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Testicle and groin pain
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Testicle and groin pain


    
      Re: Testicle and groin pain
    


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Posted by HFHS M.D.-MS on March 04, 1998 at 09:20:26:

In Reply to: Testicle and groin pain posted by Jerry on March 02, 1998 at 12:21:39:
  I'm experiencing pain on the top of my right testicle, and it seems to radiate into my groin area.  I've been to a Urologist and he says that the ultra sound tells him there is no cancer; he also did a Cystoscope and said there was no bladder or urethea problems.  He has checked my urine numerous times and says that is all perfectly alright.  He has tried Floxin (200 MG 2X a day for 12 Days) and Doxycycline (100 MG 2X a day for 10 days ) three times and nothing seems to work.  He also says my prostate is a little enlarged, but nothing to be concerned about.  I'm in a quandary, and I have a feeling that my Urologist is also.  I forget the word he used, but he said he could cut this cord or muscle that runs over the top of my right testicle, and he feels that would stop my constant pain and the groin pain also.  I am naturally very concerned about an operation, and more so in this area.  I had a knee injury and had to take Prednisone for 6 days (20 MG 3X a day for 2 days, 2X a day for 2 days, and 1X a day for 2 days), but while I was taking this medicine for my knee I did not have any pain in my testicle or groin.  Could there be a connection??  I really want this problem solved with time or medicines, and put off any kind of surgery if possible.  Your help and guidance would dearly be appreciated.  Thanks!!
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Dear Jerry ,
Thanks for your questions.
It seems like you have had a thorough work-up. Chronic pain in the area you describe is not too rare. Several structures in this area can cause pain. Since you have been on antibiotics, this probably rules out any infectious cause.    If you have had a vasectomy, you could be one of the few percent of patients which have chronic  pain after such a procedure.  This can be due to irritation of the nerve, or rupture of the epididymis from back pressure. The epididymis is the tube closest to the testicle which  carries  sperm. An epididymal rupture has an acute onset and usually resolves over a week.  Varicocele can also cause pain, but usually when they are large.  This is a varicose vein of the scrotum.   This maybe what the doctor is describing.   It is diagnosed with a scrotal exam and can be seen on ultrasound if questionable.   Surgery can offer relief from pain but may not.   You could  have a cyst in the epididymis which is benign and rarely needs surgery for pain control.  This would be seen on the ultrasound.   An inguinal hernia would be the other possibility which may also explain your groin discomfort.   A hernia usually presents as a bulge in the groin.  It is recommended that this condition be corrected surgically before it gets larger or causes more problems.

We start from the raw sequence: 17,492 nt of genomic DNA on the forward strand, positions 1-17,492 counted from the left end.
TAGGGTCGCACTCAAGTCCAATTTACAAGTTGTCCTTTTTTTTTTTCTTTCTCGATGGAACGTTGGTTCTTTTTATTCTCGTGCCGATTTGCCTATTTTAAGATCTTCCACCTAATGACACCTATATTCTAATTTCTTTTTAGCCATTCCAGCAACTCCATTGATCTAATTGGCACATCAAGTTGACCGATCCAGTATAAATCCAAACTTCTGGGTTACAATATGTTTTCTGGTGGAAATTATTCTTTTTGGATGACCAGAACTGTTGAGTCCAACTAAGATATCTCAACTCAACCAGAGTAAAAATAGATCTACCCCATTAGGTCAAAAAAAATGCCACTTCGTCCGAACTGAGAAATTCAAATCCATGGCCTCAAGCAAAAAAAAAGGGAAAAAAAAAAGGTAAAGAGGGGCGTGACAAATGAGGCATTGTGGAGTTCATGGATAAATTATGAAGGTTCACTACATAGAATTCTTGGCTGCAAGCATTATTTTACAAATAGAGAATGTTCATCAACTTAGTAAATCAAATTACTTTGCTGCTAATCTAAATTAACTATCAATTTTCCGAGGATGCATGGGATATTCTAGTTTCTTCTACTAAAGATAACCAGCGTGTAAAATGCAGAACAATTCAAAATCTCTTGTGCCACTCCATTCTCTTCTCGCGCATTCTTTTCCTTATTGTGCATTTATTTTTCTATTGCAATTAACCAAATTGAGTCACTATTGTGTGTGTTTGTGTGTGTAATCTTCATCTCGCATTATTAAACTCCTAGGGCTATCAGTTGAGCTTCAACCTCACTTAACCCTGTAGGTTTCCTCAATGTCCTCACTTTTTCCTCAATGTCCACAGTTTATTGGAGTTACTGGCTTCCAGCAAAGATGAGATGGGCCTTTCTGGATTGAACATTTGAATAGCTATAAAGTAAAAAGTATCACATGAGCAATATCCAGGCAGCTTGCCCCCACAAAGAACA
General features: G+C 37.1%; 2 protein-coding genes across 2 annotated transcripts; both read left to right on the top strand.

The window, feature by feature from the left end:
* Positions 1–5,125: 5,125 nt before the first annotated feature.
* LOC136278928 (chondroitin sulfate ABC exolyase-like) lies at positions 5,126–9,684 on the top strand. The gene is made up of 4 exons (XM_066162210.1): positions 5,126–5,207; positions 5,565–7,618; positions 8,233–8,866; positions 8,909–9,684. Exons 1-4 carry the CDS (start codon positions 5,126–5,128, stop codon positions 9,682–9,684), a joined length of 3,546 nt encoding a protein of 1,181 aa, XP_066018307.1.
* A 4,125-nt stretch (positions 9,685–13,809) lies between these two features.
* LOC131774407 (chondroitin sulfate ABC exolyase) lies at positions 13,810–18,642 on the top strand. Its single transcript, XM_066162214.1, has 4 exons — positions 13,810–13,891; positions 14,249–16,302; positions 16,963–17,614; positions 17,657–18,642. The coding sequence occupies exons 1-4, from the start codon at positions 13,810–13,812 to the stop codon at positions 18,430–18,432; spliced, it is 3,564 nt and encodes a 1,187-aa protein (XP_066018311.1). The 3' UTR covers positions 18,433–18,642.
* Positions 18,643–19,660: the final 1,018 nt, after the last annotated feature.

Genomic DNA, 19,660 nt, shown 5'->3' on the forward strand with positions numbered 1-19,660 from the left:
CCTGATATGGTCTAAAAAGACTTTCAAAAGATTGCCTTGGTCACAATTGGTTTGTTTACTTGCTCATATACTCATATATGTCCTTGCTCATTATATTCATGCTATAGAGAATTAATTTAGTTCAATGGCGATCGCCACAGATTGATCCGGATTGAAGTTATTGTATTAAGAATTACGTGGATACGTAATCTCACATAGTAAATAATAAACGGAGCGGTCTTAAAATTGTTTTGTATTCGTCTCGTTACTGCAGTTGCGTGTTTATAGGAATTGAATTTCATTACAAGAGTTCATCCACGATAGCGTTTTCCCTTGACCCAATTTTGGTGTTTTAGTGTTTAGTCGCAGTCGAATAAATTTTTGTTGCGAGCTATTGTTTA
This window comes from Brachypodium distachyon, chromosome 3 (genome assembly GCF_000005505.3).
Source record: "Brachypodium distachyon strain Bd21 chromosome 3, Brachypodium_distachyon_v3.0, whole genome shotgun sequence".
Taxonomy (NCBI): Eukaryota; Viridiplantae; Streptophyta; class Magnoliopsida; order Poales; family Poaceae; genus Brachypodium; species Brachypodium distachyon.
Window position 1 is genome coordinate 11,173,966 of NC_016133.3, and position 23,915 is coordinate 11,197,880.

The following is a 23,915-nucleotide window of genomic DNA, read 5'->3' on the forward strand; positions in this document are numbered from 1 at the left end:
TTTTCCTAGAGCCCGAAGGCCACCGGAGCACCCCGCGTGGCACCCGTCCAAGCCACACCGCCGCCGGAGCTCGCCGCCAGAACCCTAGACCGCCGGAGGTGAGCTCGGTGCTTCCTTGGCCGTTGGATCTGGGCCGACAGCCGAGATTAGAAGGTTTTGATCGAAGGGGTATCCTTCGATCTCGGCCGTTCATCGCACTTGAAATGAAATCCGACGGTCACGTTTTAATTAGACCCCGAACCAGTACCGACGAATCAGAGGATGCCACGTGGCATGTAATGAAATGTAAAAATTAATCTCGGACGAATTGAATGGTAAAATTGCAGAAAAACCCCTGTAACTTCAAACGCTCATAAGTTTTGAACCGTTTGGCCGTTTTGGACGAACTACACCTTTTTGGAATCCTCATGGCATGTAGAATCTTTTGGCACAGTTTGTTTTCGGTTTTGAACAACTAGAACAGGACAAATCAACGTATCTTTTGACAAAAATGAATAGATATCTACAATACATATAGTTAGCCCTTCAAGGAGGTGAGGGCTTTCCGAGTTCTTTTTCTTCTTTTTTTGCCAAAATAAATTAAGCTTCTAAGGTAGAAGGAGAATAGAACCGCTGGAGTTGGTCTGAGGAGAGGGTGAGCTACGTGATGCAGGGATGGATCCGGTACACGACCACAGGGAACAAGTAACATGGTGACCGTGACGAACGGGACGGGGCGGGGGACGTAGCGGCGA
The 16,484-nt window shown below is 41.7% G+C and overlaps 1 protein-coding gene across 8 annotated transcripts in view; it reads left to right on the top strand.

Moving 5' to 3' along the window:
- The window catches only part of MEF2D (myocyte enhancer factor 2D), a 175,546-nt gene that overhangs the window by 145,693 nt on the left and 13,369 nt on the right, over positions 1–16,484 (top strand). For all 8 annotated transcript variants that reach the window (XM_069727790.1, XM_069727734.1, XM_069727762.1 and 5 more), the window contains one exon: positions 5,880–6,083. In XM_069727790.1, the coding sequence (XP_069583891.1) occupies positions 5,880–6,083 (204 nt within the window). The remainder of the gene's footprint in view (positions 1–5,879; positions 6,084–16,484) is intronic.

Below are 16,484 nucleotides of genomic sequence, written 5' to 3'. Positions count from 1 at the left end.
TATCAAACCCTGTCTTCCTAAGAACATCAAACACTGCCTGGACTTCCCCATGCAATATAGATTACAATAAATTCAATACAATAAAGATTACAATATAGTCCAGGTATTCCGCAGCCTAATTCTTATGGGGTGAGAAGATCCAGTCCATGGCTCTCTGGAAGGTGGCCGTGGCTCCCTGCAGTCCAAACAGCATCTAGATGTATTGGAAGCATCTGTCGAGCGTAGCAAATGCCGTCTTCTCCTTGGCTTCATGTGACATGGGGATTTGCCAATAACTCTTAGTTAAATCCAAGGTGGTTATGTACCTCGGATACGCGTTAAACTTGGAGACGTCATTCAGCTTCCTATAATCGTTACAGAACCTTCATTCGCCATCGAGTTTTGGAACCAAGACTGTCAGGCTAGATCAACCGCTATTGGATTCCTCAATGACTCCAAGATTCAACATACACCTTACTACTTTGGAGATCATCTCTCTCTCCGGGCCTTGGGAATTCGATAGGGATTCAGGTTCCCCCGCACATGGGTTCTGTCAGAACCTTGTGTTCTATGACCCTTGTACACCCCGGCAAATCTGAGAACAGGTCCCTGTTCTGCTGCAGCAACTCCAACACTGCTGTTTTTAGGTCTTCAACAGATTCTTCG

The relief with steroids is an interesting observation.  Most benign pathology in the region that does not require surgery usually responds to  Ibuprofen  or  Tylenol taken on a regular bases.  Tylenol,  ibuprofen and aspirin all work to decrease inflammation like steroids but are much safer.   Remember to stick to Tylenol if you have peptic ulcer disease.  Some patients find relief with supportive underwear or athletic supporter while others get relief from sitting in a warm tub of water once or twice a day.  Injection of a long acting local anesthetic along the spermatic cord leading to the testicle may also break the cycle of pain.  This can be performed by your urologist or an anesthesiologist specializing in chronic pain.
Hope this has helped.
   More individualized care is available at the Henry Ford Hospital and its satellites (1 800 653 6568). We can also arrange local accommodations through this number if this is
your need. Please bring any physicians
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